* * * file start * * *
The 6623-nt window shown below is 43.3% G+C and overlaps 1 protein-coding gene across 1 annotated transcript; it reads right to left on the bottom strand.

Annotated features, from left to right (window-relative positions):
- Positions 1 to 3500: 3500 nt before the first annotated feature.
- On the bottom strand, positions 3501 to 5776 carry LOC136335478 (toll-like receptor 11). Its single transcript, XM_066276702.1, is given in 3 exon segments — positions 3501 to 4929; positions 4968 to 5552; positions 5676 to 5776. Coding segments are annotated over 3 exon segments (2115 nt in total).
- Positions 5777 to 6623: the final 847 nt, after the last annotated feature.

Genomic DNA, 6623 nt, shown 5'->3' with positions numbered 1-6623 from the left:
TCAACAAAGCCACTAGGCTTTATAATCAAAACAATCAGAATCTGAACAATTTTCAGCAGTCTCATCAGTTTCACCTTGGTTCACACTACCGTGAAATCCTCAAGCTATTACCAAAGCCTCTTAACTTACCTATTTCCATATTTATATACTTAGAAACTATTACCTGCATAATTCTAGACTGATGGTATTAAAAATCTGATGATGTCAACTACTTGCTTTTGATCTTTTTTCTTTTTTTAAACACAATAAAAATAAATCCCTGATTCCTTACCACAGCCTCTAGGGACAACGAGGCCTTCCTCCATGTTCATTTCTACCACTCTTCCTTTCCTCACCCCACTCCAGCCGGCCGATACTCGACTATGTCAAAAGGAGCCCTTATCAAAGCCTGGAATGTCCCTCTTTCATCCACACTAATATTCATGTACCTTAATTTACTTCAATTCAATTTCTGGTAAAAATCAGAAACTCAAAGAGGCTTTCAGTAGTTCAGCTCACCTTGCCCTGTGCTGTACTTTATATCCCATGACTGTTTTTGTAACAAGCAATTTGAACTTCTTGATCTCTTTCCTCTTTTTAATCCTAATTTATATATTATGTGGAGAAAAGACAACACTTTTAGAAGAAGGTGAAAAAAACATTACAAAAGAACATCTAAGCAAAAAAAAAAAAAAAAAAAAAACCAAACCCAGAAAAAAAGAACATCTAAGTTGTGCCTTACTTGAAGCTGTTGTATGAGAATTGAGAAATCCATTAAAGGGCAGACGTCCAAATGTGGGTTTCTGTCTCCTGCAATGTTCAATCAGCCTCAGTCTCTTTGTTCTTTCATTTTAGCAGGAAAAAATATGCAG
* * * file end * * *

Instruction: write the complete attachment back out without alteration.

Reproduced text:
The 6623-nt window shown below is 43.3% G+C and overlaps 1 protein-coding gene across 1 annotated transcript; it reads right to left on the bottom strand.

Annotated features, from left to right (window-relative positions):
- Positions 1 to 3500: 3500 nt before the first annotated feature.
- On the bottom strand, positions 3501 to 5776 carry LOC136335478 (toll-like receptor 11). Its single transcript, XM_066276702.1, is given in 3 exon segments — positions 3501 to 4929; positions 4968 to 5552; positions 5676 to 5776. Coding segments are annotated over 3 exon segments (2115 nt in total).
- Positions 5777 to 6623: the final 847 nt, after the last annotated feature.

Genomic DNA, 6623 nt, shown 5'->3' with positions numbered 1-6623 from the left:
TCAACAAAGCCACTAGGCTTTATAATCAAAACAATCAGAATCTGAACAATTTTCAGCAGTCTCATCAGTTTCACCTTGGTTCACACTACCGTGAAATCCTCAAGCTATTACCAAAGCCTCTTAACTTACCTATTTCCATATTTATATACTTAGAAACTATTACCTGCATAATTCTAGACTGATGGTATTAAAAATCTGATGATGTCAACTACTTGCTTTTGATCTTTTTTCTTTTTTTAAACACAATAAAAATAAATCCCTGATTCCTTACCACAGCCTCTAGGGACAACGAGGCCTTCCTCCATGTTCATTTCTACCACTCTTCCTTTCCTCACCCCACTCCAGCCGGCCGATACTCGACTATGTCAAAAGGAGCCCTTATCAAAGCCTGGAATGTCCCTCTTTCATCCACACTAATATTCATGTACCTTAATTTACTTCAATTCAATTTCTGGTAAAAATCAGAAACTCAAAGAGGCTTTCAGTAGTTCAGCTCACCTTGCCCTGTGCTGTACTTTATATCCCATGACTGTTTTTGTAACAAGCAATTTGAACTTCTTGATCTCTTTCCTCTTTTTAATCCTAATTTATATATTATGTGGAGAAAAGACAACACTTTTAGAAGAAGGTGAAAAAAACATTACAAAAGAACATCTAAGCAAAAAAAAAAAAAAAAAAAAAACCAAACCCAGAAAAAAAGAACATCTAAGTTGTGCCTTACTTGAAGCTGTTGTATGAGAATTGAGAAATCCATTAAAGGGCAGACGTCCAAATGTGGGTTTCTGTCTCCTGCAATGTTCAATCAGCCTCAGTCTCTTTGTTCTTTCATTTTAGCAGGAAAAAATATGCAG